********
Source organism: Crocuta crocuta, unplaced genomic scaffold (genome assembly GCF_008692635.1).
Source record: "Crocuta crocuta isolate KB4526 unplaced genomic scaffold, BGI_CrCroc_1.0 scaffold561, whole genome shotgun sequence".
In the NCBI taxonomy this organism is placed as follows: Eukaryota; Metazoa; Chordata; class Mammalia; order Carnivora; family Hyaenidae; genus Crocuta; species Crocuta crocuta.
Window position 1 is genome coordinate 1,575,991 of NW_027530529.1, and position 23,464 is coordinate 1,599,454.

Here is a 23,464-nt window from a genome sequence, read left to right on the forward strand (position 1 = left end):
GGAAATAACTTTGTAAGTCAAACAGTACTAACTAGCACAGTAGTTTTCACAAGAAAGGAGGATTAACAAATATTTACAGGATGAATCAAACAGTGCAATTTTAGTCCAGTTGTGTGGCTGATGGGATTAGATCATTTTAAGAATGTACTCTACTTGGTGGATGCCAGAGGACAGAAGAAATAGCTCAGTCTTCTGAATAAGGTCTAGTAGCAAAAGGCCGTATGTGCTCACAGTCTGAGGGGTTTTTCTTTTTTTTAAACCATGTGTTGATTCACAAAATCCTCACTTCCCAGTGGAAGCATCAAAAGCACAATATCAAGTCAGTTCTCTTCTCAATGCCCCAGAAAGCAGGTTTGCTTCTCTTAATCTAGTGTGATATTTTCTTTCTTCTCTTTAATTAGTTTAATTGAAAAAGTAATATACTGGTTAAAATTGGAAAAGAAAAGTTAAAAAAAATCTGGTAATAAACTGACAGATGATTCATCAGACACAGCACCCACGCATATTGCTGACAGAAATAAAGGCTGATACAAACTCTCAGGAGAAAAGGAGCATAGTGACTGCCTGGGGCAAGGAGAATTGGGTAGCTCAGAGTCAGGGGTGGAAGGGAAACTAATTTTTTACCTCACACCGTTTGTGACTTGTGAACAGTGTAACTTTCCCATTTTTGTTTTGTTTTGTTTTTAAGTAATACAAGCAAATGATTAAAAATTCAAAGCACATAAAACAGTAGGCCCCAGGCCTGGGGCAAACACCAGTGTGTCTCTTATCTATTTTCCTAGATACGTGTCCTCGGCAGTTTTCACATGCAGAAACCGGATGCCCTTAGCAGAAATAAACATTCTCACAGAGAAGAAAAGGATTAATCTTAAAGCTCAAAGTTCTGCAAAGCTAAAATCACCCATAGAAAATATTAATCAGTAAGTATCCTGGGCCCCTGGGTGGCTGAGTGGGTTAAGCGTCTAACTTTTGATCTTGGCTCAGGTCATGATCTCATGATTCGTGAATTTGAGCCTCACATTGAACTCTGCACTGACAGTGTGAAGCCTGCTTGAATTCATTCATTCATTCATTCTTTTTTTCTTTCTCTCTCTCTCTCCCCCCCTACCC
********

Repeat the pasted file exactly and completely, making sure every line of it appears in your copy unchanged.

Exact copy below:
Source organism: Crocuta crocuta, unplaced genomic scaffold (genome assembly GCF_008692635.1).
Source record: "Crocuta crocuta isolate KB4526 unplaced genomic scaffold, BGI_CrCroc_1.0 scaffold561, whole genome shotgun sequence".
In the NCBI taxonomy this organism is placed as follows: Eukaryota; Metazoa; Chordata; class Mammalia; order Carnivora; family Hyaenidae; genus Crocuta; species Crocuta crocuta.
Window position 1 is genome coordinate 1,575,991 of NW_027530529.1, and position 23,464 is coordinate 1,599,454.

Here is a 23,464-nt window from a genome sequence, read left to right on the forward strand (position 1 = left end):
GGAAATAACTTTGTAAGTCAAACAGTACTAACTAGCACAGTAGTTTTCACAAGAAAGGAGGATTAACAAATATTTACAGGATGAATCAAACAGTGCAATTTTAGTCCAGTTGTGTGGCTGATGGGATTAGATCATTTTAAGAATGTACTCTACTTGGTGGATGCCAGAGGACAGAAGAAATAGCTCAGTCTTCTGAATAAGGTCTAGTAGCAAAAGGCCGTATGTGCTCACAGTCTGAGGGGTTTTTCTTTTTTTTAAACCATGTGTTGATTCACAAAATCCTCACTTCCCAGTGGAAGCATCAAAAGCACAATATCAAGTCAGTTCTCTTCTCAATGCCCCAGAAAGCAGGTTTGCTTCTCTTAATCTAGTGTGATATTTTCTTTCTTCTCTTTAATTAGTTTAATTGAAAAAGTAATATACTGGTTAAAATTGGAAAAGAAAAGTTAAAAAAAATCTGGTAATAAACTGACAGATGATTCATCAGACACAGCACCCACGCATATTGCTGACAGAAATAAAGGCTGATACAAACTCTCAGGAGAAAAGGAGCATAGTGACTGCCTGGGGCAAGGAGAATTGGGTAGCTCAGAGTCAGGGGTGGAAGGGAAACTAATTTTTTACCTCACACCGTTTGTGACTTGTGAACAGTGTAACTTTCCCATTTTTGTTTTGTTTTGTTTTTAAGTAATACAAGCAAATGATTAAAAATTCAAAGCACATAAAACAGTAGGCCCCAGGCCTGGGGCAAACACCAGTGTGTCTCTTATCTATTTTCCTAGATACGTGTCCTCGGCAGTTTTCACATGCAGAAACCGGATGCCCTTAGCAGAAATAAACATTCTCACAGAGAAGAAAAGGATTAATCTTAAAGCTCAAAGTTCTGCAAAGCTAAAATCACCCATAGAAAATATTAATCAGTAAGTATCCTGGGCCCCTGGGTGGCTGAGTGGGTTAAGCGTCTAACTTTTGATCTTGGCTCAGGTCATGATCTCATGATTCGTGAATTTGAGCCTCACATTGAACTCTGCACTGACAGTGTGAAGCCTGCTTGAATTCATTCATTCATTCATTCTTTTTTTCTTTCTCTCTCTCTCTCCCCCCCTACCC